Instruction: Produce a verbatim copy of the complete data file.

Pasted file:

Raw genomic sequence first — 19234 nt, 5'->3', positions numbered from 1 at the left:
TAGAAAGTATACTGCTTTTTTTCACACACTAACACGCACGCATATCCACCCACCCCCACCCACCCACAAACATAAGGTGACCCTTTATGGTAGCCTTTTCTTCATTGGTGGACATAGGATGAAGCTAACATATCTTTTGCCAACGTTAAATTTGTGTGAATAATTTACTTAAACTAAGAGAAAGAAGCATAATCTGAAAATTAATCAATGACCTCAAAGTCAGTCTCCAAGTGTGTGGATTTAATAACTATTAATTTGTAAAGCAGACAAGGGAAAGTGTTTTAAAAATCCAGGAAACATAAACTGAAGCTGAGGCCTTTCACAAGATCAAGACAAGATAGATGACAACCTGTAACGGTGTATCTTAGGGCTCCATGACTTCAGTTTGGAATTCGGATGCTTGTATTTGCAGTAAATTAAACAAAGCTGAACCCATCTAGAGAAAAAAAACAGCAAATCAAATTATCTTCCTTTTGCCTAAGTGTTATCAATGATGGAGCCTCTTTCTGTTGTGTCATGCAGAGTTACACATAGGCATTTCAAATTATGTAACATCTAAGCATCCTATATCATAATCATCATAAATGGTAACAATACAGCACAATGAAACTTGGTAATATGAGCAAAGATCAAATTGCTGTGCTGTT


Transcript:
Raw genomic sequence first — 19234 nt, 5'->3', positions numbered from 1 at the left:
TAGAAAGTATACTGCTTTTTTTCACACACTAACACGCACGCATATCCACCCACCCCCACCCACCCACAAACATAAGGTGACCCTTTATGGTAGCCTTTTCTTCATTGGTGGACATAGGATGAAGCTAACATATCTTTTGCCAACGTTAAATTTGTGTGAATAATTTACTTAAACTAAGAGAAAGAAGCATAATCTGAAAATTAATCAATGACCTCAAAGTCAGTCTCCAAGTGTGTGGATTTAATAACTATTAATTTGTAAAGCAGACAAGGGAAAGTGTTTTAAAAATCCAGGAAACATAAACTGAAGCTGAGGCCTTTCACAAGATCAAGACAAGATAGATGACAACCTGTAACGGTGTATCTTAGGGCTCCATGACTTCAGTTTGGAATTCGGATGCTTGTATTTGCAGTAAATTAAACAAAGCTGAACCCATCTAGAGAAAAAAAACAGCAAATCAAATTATCTTCCTTTTGCCTAAGTGTTATCAATGATGGAGCCTCTTTCTGTTGTGTCATGCAGAGTTACACATAGGCATTTCAAATTATGTAACATCTAAGCATCCTATATCATAATCATCATAAATGGTAACAATACAGCACAATGAAACTTGGTAATATGAGCAAAGATCAAATTGCTGTGCTGTT